Serving up a hot debate
Locals opposed a port project by starting their own impacts study
Lunch tables were full of freshly-cooked seafood — from deep fried fish, steamed shrimps with spicy dip, to southern style kaeng luang curry with fish and pineapple.
Ban Nai Tung villagers in Nakhon Si Thammarat’s Tha Sala district sort out fish which are abundant in Tha Sala bay where Chevron planned to build a deep sea port.
“If we allow heavy industries to build here, there will be no fresh and delicious seafood dishes like this,” said a local fisherman of Sa Bua village in Nakhon Si Thammarat’s Tha Sala district.
Sa Bua villagers have joined their fellow fisherfolk from several villages in Tha Sala district to protect marine resources and the locals’ livelihoods from destructive activities over the past decade.
They fought their most recent battle against the US company Chevron’s port and chemical storage site in tambon Klai of Tha Sala. The project was intended to support the company’s oil drilling and exploration work in the Gulf of Thailand.
Undeterred by the influence of the oil giant, Tha Sala fisherfolk came up with campaigns to convince policymakers and the public that their locality is one of the country’s most abundant food sources.
They argued that turning this land into Chevron’s “shore base” would destroy marine resources and the livelihoods of thousands of people, most of them making a living from the fishery and related businesses.
Chevron spent five years trying to bring the project about, only to run into constant opposition from the locals.
In December last year, Chevron finally announced it had cancelled the port and shore facility, citing long delays and rising construction costs. The company said its facility in Songkhla province is sufficient to serve its operation in the Gulf.
"This is not the first time our community confronted such a threat," said Supon Tohsen, 42, president of Tha Sala small-scale fishermen's association.
“We have been fighting destructive activities in this area because we want to preserve Tha Sala sea for the younger generations to harvest marine animals to feed their families and consumers,” Mr Supon said.
Songwut Patkaew, 33, the association’s coordinator, said Tha Sala district had faced three major threats over the past 10 years. In 2006, local fishermen fought clam dredgers and trawlers which caused massive destruction to marine life as the dredgers would destroy the sea bed which feeds marine animals.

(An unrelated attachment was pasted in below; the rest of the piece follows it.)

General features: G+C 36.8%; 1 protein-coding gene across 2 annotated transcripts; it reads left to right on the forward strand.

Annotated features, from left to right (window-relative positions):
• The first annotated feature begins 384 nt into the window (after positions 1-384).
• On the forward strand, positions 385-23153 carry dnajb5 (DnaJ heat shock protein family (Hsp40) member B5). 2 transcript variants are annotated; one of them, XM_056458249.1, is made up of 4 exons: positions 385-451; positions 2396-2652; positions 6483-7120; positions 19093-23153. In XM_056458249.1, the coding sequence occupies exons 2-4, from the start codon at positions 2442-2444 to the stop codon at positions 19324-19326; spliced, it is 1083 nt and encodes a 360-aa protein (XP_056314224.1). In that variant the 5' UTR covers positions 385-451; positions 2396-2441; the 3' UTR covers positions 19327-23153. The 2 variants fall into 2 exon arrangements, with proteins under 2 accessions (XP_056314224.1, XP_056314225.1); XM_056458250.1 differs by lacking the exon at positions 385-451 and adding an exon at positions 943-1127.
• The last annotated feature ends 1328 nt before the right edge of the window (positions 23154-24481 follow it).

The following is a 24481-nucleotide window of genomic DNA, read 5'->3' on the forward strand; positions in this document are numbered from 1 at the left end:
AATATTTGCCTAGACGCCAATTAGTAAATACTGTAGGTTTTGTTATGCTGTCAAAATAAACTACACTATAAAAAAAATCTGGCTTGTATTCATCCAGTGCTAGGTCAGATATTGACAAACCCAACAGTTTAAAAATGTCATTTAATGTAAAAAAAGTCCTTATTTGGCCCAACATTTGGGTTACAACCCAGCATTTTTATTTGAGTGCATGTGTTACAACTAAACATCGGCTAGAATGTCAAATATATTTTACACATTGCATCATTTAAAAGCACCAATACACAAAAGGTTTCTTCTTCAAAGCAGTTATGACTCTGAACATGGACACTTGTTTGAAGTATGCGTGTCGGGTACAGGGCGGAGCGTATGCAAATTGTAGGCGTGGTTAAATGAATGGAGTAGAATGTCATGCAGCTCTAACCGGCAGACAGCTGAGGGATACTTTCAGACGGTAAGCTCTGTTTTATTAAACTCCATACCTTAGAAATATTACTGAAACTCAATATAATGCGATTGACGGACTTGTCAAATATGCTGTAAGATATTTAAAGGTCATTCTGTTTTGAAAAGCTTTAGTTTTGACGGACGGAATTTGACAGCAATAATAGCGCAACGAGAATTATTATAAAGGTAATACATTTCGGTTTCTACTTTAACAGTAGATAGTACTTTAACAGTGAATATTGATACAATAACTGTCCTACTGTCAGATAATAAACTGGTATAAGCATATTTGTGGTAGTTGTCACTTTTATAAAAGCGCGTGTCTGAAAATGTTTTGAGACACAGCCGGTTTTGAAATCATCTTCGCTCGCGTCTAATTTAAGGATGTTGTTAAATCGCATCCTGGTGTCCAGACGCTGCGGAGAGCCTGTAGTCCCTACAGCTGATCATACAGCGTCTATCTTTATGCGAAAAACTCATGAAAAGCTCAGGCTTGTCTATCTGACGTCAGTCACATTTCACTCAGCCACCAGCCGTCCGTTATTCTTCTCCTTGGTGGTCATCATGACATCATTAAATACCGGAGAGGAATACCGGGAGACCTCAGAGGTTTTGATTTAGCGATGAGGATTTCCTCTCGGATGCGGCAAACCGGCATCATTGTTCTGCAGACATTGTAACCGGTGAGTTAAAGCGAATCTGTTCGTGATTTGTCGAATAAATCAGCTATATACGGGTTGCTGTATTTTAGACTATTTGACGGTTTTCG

Five years later, the Electricity Generating Authority of Thailand announced it would build a coal-fired power plant in the district. In 2007, Chevron revealed its plan to build a port and shore-base activity for its oil business.
“We had to adopt different strategies to fight different threats. We used both harsh and soft means — from holding demonstrations and road blockades to make friends with state authorities — to win our cause,” Mr Songwut said. “But the most important thing is that we fight with knowledge and information.”
Prasitchai Nunual, a researcher from the Network for the Protection of Nakhon Si Thammarat’s Food Resources, said the National Health Commission’s regulations on the health impact assessment procedure were one of the “tools” which Tha Sala villagers used in their protest against Chevron’s project.
The regulation was issued under Section 11 of the 2007 National Health Act which stipulates that people who stand to be affected by public policy have the right to request an assessment.
“After we read the environmental and health impact assessment report of Chevron’s deep-sea port project which describes Tha Sala sea as ‘infertile’, we decided to conduct our own health impact assessment report based on the NHC’s rules and procedures for health impact assessments,” Mr Prasitchai said.
More than 100 meetings were held during one year of drafting the so-called Community Health Impact Assessment (CHIA) report to gather information about marine resources and the locals’ livelihoods that would be adversely affected by Chevron’s project, he said.
“The villagers found that Tha Sala sea is much more pristine than they thought,” Mr Prasitchai said.
“What we’ve got from conducting the CHIA is not only a set of reliable information to counter the company’s environmental and health impact report, but also a strong sense of love of the sea and the community. I believe this feeling will empower the villagers to fight any future threats.”
The NHC has named Tha Sala community as the winner of the NHC award for 2013. The award is given to local communities which can put the National Health Act to work to protect natural resources and the people’s livelihoods. The awards ceremony will be held in Bangkok on March 26.
Ampon Jindawattana, the NHC secretary-general, said Tha Sala community was a showcase of a group of active citizens who managed to use the National Health Act to support their cause.
He encouraged other communities affected by public policy to follow in Tha Sala community’s footsteps by conducting a community health impact assessment.